December 8th in 1542 was the birthday of Mary, Queen of Scots. Mary Stewart, as we know, became Queen of Scotland at the age of six days upon the death of her father, James V. She met her untimely end as a result of her claim to the English throne, which led to her trial and execution for treason in 1587.
There is a rather mysterious soup named in her honour. Actually, several mysteries attach to The Queen of Scots Soup. The soup itself is simple enough: it is a light chicken soup with eggs and parsley stirred in at the last minute. But why or how it came to be named for her, I cannot tell, nor can I find the name of the originator. Was there ever indeed a published recipe for The Queen of Scots Soup, or was it a figment of the imagination of a nineteenth century Scottish writer?
I know of the recipe only from a secondary source – The Edinburgh Literary Journal of September 1829. The article introduces a ‘curious black-letter book’, which turns out to be the 1631 edition of Murrell’s A New Booke of Cookerie. The journal being Scottish, the writer, quite naturally, was delighted to find in its pages the recipe for The Queen of Scots Soup, and gives this (or a loose translation of it) in his article. He (it must surely be a male, in this journal at this time) begins by saying “we are seriously of the opinion that, for the sake of the Royal House of Stuart, it should immediately become a standard dish with all the defenders of Mary and her unfortunate family.”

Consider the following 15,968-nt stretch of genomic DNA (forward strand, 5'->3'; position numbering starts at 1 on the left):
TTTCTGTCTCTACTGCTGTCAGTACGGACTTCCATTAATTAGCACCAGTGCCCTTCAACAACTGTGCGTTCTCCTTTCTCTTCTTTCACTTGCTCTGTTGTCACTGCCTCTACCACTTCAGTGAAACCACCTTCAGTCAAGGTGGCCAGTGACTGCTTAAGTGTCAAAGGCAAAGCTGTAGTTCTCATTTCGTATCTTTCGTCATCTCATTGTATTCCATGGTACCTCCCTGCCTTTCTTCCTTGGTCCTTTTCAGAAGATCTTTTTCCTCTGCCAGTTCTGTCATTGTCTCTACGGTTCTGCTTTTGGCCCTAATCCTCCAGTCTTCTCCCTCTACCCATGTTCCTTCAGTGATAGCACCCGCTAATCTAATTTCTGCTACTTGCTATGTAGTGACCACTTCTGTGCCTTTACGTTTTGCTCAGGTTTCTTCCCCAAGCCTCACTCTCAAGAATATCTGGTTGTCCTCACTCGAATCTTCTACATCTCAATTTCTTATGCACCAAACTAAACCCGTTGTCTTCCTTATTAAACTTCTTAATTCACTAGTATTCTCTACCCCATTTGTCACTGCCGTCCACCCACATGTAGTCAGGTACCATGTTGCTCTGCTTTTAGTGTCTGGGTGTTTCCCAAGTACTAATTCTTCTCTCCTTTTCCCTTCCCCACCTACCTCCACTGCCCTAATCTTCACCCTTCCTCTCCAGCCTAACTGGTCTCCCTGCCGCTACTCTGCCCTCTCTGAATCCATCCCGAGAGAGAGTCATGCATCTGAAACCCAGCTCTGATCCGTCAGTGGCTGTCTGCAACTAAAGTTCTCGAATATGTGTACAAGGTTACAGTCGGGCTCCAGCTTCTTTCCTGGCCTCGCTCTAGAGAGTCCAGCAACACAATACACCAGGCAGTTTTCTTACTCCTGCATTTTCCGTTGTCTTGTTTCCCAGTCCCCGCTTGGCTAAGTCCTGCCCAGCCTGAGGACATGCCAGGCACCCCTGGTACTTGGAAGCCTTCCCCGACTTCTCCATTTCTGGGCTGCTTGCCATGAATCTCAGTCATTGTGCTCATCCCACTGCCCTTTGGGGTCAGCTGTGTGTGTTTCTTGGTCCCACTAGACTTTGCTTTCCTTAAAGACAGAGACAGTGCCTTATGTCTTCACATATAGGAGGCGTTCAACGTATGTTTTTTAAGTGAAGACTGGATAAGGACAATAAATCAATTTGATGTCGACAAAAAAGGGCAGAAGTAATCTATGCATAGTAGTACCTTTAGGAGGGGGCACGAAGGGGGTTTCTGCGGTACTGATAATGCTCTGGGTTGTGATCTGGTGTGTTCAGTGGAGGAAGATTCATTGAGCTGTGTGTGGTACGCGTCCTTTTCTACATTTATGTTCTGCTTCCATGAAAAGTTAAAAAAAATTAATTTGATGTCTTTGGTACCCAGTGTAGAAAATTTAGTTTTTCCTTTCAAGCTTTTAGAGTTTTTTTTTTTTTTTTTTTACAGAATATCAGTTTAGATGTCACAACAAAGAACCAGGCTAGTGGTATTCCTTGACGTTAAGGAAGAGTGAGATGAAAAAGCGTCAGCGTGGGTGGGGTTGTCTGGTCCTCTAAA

Here is the recipe, as given by the author of the Edinburgh Literary Journal article.
The soup is made thus: “Six chickens are cut in small pieces, with the heart, gizzard, and liver well washed, then put into a stew-pan, and just covered with water, and boiled till the chickens are enough. Season it with salt and cayenne pepper; and mince parsley with eight eggs, yolks and whites beat up together. Stir round altogether just as you are going to serve it up. Half a minute will boil the eggs.”
The article went on to opine that “This must be a delicate and gentle soul, worthy of the amiable dispositions of Mary, and every way calculated to produce a beneficial effect on the female character.
My difficulty is that I am unable to find a 1631 edition of Murrell’s A New Booke of Cookerie to verify the recipe. It is not in the 1615 edition or the 1638 edition – although I admit to a quick scanning of both of these versions (I am moving house this week, so I can be forgiven, surely?) If I have missed it, or you know the actual whereabouts of this recipe, do please tell us all.
Quotation for the Day
I live on good soup, not fine words.